First of all, thank you, thank you to Fresh Fiction for hosting me here today. I love visiting this site for scoop on all the latest romance novels by my favorite authors, so I’m thrilled to be blogging here on the release day for BETWEEN A ROCK AND A HEART PLACE, the third book in my series of funny paranormal romances.As you’d guess almost immediately upon reading the back cover blurb for this story, my heroine Daphne Forbes receives a truly unwelcome gift: renegade puca powers. Oh. Well, that explains everything. Or maybe not? A puca is actually a fantastical character derived from Celtic and British mythologies. In some traditions, the puca is a shape-shifting trickster who preys on travelers; half faery and half human, the creature has a distinctly mischievous, even malicious bent. Does my version of the puca accurately reflect all the mythological accounts? Some of them. Others I cheerfully warped and expanded to suit my own needs. The pucas in my stories have three specific powers: mindspeak (mind-to-mind communication), glamour (creating illusion/molding the thoughts of humans), and shape-shifting. Click to read the rest and enter Natale’s blog contest. Visit FreshFiction.com to learn more about books and authors.

Jaime Rush/Tina Wainscott | What’s Paranormal, Anyway?
Uncategorized / February 23, 2009

I’ve always been drawn to the paranormal. Not necessarily monsters, though those occasional reports of the chuppacabra, Big Foot, and the Everglades’ Skunk ape are interesting. I like the weird stuff, like people for no apparent reason going up in flames, weird nature, and all things psychic. The appeal for me is that there’s some truth in it. It could be real…maybe. Possibly. I think we’re all psychic. Most people have had feelings about things, that gut instinct, hunches, call it what you will. Some people are more in tune to that ability and have real psychic abilities, some have vague abilities, and others are, of course, downright shams. That’s true of all things, like those video clips of the guy in the monkey suit trudging through the forest. Hooked? Read the rest…. Visit FreshFiction.com to learn more about books and authors.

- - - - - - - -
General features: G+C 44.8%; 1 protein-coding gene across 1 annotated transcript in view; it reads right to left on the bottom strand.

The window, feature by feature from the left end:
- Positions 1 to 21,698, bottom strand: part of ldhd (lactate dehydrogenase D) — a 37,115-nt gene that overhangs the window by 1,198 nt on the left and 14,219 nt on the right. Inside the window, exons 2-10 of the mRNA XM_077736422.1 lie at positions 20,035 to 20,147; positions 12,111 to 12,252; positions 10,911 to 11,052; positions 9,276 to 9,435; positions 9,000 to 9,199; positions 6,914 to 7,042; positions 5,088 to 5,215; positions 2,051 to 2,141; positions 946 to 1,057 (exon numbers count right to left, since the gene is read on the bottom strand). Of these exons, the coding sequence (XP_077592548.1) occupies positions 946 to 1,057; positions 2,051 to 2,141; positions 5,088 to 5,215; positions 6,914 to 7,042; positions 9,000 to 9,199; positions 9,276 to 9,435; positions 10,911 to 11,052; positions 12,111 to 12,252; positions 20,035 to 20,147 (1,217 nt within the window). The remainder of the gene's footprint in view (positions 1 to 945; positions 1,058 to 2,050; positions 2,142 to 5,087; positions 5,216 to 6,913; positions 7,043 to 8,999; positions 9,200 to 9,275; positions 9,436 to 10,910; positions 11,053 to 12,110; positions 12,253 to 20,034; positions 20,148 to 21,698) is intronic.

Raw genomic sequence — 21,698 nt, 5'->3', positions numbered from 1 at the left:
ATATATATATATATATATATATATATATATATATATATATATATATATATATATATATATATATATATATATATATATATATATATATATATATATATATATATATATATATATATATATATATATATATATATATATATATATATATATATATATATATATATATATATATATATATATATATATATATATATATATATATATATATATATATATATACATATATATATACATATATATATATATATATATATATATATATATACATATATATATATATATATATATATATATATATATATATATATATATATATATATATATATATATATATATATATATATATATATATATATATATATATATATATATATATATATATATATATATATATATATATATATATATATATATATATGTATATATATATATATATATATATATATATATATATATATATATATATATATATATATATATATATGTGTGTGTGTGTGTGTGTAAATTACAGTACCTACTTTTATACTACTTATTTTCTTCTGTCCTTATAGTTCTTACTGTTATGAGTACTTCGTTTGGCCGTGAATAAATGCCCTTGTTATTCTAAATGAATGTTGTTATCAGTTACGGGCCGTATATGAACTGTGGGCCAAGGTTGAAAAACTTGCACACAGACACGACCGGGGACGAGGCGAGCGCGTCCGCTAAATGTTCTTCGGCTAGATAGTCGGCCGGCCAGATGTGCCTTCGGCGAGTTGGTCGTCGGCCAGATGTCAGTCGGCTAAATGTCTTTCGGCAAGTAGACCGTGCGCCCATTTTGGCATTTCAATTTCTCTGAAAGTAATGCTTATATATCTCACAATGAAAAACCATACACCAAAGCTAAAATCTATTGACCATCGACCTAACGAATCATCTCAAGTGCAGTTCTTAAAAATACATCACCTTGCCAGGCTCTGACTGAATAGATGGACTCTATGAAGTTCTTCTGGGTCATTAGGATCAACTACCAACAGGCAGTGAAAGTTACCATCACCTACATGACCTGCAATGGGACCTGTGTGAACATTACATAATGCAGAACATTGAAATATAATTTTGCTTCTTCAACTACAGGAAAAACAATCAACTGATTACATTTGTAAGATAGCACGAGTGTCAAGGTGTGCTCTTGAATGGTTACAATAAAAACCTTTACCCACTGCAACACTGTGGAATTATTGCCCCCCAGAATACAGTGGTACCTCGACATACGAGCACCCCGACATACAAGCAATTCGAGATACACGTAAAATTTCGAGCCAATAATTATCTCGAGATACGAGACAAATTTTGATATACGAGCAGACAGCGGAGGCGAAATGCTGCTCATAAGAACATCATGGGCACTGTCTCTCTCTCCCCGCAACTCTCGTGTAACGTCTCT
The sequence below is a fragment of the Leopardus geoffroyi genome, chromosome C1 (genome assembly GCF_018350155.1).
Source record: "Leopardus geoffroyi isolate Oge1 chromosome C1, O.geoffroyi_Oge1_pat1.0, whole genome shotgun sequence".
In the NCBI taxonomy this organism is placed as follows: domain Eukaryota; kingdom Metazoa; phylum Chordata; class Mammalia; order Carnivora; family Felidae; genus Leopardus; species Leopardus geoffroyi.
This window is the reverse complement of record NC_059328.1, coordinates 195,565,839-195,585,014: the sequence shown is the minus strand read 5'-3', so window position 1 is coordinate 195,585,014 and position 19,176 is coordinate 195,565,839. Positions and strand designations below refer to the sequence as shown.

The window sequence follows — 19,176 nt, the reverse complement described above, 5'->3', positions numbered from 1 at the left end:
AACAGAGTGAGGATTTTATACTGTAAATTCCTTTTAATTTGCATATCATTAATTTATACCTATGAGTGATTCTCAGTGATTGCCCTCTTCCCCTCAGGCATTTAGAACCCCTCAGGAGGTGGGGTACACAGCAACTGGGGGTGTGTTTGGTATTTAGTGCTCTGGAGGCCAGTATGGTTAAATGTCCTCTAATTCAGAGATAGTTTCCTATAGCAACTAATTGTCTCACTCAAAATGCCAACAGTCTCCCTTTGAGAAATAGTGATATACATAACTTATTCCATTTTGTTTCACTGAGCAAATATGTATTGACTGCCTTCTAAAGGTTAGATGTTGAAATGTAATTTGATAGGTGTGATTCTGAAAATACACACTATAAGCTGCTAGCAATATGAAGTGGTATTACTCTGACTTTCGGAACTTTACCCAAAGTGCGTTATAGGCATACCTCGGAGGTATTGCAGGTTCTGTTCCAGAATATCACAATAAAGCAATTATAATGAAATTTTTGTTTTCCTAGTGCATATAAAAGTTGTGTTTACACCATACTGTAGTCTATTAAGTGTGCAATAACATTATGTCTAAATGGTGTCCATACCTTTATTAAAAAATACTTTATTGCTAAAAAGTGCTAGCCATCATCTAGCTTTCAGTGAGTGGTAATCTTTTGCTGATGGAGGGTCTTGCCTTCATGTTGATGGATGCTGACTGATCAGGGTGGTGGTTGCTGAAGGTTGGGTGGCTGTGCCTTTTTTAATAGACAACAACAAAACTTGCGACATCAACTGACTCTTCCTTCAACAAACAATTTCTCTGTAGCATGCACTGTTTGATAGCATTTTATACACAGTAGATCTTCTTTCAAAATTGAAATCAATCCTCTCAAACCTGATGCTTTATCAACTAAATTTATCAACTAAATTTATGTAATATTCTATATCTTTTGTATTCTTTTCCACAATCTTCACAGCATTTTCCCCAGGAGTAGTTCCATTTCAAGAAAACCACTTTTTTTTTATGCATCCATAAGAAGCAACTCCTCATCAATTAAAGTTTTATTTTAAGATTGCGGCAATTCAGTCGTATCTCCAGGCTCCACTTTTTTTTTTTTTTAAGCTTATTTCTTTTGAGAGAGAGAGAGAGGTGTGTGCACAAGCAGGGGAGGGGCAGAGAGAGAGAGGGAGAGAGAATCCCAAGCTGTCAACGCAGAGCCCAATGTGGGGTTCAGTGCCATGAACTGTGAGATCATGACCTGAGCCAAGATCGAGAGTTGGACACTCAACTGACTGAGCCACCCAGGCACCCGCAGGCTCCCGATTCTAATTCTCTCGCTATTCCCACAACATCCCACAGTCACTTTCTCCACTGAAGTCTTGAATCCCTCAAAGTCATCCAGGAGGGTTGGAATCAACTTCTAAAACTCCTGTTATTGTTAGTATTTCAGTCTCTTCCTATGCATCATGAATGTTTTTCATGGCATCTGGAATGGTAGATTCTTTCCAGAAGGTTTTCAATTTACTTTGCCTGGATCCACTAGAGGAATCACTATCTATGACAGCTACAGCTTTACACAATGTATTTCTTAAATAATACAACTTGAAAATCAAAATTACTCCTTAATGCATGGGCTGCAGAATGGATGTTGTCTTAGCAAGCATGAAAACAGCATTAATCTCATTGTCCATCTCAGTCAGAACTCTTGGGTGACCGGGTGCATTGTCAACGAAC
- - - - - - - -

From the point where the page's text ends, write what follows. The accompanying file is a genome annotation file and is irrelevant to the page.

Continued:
Sandi Shilhanek | Great Technological Advances for This Reader
Sundays with Sandi / February 22, 2009

This week I conquered one of the technological challenges that has had me frustrated for months. I couldn’t be more proud of myself, and thought what better way to celebrate than to share that achievement with those of you who read my blog. In case you don’t know I’m a bookaholic! It’s an addiction that I really don’t want to find a recovery program for. I always have a book going that is either print or on my Kindle, plus an audio book either on my IPOD or my MP3 player. Why you might ask do you need both an IPOD and an MP3 player? The answer is somewhat simple. When I got introduced to audio books I thought I could put everything on my IPOD, then I discovered downloading books from my local library, and discovered they weren’t compatible with the IPOD. Therefore I had to find an inexpensive MP3 player. I did that quite well, and was happy until I ran out of memory. Was discussing that with my husband, and he showed me that my MP3 player had a memory card slot. So I gladly inserted said memory card into said slot, but have been unable to…

Brendan McNally | Twenty-five random things about GERMANIA and the Flensburg Reich
Uncategorized / February 21, 2009